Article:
Of course, building a great handset is only part of HTCs job – they’ve also got to deliver it to market and get it in people’s hands. To that end, we don’t have local launch information yet but we’re expecting pricing and availability to emerge in the coming weeks.

Suffice to say, we think the U12+ is going to be one to watch in 2018.

Previous articleInstagram now lets you mute accounts – but still following them
Next articleSamsung’s AR Emoji now includes the Incredibles
Before discovering the Nexus One, Jason thought he didn't need a smartphone. Now he can't bear to be without his Android phone. Jason hails from Sydney, Melbourne or Brisbane depending on his mood and how detailed a history you'd like. A web developer by day with an interest in consumer gadgets and electronics, he also enjoys reading comics and has a worryingly large collection of Transformers figures. He'd like to think he's a gamer, but his Wii has been in a box since he moved to Sydney, and his PlayStation Vita collection is quite lacking. Most mornings you'll find him tilting at various windmills on Twitter - follow @JM77 and say hi!
Inline Feedbacks
View all comments
Khanh Vuong

Where can I buy the HTC U12+PLUS 128GB in Sydney?

Daniel Tyson

The phone is unfortunately not available at any retailers, you’d have to grab one from the HTC Australia online store. You can see their store here https://www.htc.com/au/smartphones/htc-u12-plus/buy/


Where can I buy the HTC U12+PLUS 128GB in Sydney?

Philip Clark

I think I read somewhere the screen is LCD? Bummer if so, that probably knocks it off my list of potential next mobiles, whereas it would likely be top if it was OLED.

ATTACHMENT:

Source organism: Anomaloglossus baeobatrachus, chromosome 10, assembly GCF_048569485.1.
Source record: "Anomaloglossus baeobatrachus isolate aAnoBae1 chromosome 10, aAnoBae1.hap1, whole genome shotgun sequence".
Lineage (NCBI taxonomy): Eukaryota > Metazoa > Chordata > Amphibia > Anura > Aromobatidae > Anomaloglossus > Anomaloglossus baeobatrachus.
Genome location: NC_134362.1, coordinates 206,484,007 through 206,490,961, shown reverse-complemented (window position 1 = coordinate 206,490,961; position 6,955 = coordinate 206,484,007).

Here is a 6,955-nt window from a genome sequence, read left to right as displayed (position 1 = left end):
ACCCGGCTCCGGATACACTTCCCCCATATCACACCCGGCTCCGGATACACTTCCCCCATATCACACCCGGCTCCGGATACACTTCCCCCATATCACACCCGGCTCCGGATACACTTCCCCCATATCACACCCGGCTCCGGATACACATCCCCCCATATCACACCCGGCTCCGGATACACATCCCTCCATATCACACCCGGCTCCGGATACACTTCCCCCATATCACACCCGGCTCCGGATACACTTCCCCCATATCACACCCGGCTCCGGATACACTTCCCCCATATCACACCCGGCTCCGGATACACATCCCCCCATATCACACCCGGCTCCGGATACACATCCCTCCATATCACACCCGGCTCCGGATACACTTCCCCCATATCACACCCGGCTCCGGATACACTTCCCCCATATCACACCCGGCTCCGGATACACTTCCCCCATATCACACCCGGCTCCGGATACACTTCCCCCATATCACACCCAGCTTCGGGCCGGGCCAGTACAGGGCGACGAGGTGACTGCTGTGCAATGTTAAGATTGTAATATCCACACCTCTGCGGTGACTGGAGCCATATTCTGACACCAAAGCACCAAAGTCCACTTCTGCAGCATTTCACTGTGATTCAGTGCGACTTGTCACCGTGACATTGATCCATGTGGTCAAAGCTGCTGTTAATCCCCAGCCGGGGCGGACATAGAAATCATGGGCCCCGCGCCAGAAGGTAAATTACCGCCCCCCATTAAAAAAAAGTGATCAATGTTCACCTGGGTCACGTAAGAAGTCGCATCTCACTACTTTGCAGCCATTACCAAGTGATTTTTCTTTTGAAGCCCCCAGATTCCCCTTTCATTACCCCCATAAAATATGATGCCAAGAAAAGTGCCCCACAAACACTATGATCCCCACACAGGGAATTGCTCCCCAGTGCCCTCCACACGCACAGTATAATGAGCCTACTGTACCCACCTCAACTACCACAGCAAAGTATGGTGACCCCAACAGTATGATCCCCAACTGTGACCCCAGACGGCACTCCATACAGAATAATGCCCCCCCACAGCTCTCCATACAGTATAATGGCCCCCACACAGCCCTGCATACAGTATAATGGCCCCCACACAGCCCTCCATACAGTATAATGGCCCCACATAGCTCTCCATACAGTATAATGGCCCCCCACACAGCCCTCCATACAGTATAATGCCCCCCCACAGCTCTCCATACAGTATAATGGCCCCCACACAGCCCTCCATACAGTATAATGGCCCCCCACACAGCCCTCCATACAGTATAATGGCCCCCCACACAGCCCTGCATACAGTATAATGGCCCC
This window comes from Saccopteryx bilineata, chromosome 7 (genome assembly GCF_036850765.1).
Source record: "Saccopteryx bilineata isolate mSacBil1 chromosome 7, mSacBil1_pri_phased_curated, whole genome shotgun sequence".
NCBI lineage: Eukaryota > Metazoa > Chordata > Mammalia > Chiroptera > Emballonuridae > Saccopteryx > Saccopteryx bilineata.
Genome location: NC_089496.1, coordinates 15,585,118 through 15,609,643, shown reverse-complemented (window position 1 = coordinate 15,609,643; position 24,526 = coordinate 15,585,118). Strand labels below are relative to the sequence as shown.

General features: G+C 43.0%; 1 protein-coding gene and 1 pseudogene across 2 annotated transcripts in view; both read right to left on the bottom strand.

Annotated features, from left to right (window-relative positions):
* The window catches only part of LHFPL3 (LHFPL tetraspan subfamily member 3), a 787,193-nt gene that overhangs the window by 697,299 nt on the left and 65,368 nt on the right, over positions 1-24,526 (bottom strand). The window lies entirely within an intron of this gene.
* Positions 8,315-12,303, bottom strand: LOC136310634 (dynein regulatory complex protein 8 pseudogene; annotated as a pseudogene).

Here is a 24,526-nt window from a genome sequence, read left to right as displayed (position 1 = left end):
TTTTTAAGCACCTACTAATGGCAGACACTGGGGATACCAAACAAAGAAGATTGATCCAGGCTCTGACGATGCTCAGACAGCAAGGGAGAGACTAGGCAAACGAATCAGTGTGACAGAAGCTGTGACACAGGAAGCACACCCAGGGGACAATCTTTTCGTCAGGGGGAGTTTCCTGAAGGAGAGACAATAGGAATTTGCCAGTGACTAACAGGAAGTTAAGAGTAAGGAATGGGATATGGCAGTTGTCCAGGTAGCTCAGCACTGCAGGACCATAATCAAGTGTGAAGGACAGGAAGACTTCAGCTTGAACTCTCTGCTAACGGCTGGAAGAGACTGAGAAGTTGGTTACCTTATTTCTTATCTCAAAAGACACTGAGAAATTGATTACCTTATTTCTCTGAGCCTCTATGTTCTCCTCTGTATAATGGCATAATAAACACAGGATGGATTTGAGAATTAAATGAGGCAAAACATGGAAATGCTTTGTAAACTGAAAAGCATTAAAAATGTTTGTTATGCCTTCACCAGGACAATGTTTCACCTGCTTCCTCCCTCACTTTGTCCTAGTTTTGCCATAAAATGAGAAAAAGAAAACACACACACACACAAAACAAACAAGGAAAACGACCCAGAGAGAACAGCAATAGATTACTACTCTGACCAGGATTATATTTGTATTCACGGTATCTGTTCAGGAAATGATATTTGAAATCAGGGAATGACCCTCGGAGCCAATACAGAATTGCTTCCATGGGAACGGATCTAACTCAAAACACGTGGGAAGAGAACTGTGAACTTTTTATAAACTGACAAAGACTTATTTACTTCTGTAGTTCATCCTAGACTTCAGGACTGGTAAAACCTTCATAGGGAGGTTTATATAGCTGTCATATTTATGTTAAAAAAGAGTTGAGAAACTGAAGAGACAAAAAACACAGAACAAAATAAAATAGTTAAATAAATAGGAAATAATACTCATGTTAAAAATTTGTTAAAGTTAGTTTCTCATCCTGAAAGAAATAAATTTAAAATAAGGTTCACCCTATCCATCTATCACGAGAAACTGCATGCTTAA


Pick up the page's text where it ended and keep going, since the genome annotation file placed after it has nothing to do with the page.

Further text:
HTC use some of the best LCD screens in the market. The display supports DCI-P3 and sRGB colour spaces and HDR 10. The colour accuracy will kill any OLED display.


HTC is the worst smartphone manufacturers in China.

Darrell Choong

Not true, I think the worst would be Oppo (for software). I’ve had HTC devices and I’ve never had any issues (HTC Desire HD, One M7, One M8, Butterfly S).

Daniel Tyson

Controversial statement – they’re from Taiwan. Calling them Chinese is a big call!


Taiwan is part of China, which is common sense 🙂


No it is not.
You are just spewing Chinese Communist Party propaganda.


Does 6gb of RAM give any advantages besides having lots of apps open and still active?


Smoother gaming also


What mobile games need that much RAM? I’ve never come across them, but then I’m not much of a mobile gamer.


No game needs that much ram, it just makes things smoother. Probably only useful for the PUBG style games.


Please tell me this is coming to Telstra in the Translucent blue, I need to have this!

Gary MAK

hopefully it can launch in Telstra….

Chris Rowland

Brilliant write up Jason.